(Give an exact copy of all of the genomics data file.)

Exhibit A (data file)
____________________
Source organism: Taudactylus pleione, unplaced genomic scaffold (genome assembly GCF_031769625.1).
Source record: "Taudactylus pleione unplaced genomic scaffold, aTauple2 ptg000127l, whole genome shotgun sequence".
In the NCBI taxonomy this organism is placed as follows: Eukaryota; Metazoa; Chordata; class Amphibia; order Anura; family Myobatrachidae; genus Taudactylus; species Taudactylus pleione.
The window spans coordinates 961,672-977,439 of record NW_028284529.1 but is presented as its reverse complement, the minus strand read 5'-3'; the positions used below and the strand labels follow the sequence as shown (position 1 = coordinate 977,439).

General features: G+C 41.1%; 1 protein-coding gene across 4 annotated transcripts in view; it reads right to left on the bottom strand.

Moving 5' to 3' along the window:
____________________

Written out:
Source organism: Taudactylus pleione, unplaced genomic scaffold (genome assembly GCF_031769625.1).
Source record: "Taudactylus pleione unplaced genomic scaffold, aTauple2 ptg000127l, whole genome shotgun sequence".
In the NCBI taxonomy this organism is placed as follows: Eukaryota; Metazoa; Chordata; class Amphibia; order Anura; family Myobatrachidae; genus Taudactylus; species Taudactylus pleione.
The window spans coordinates 961,672-977,439 of record NW_028284529.1 but is presented as its reverse complement, the minus strand read 5'-3'; the positions used below and the strand labels follow the sequence as shown (position 1 = coordinate 977,439).

General features: G+C 41.1%; 1 protein-coding gene across 4 annotated transcripts in view; it reads right to left on the bottom strand.

Moving 5' to 3' along the window: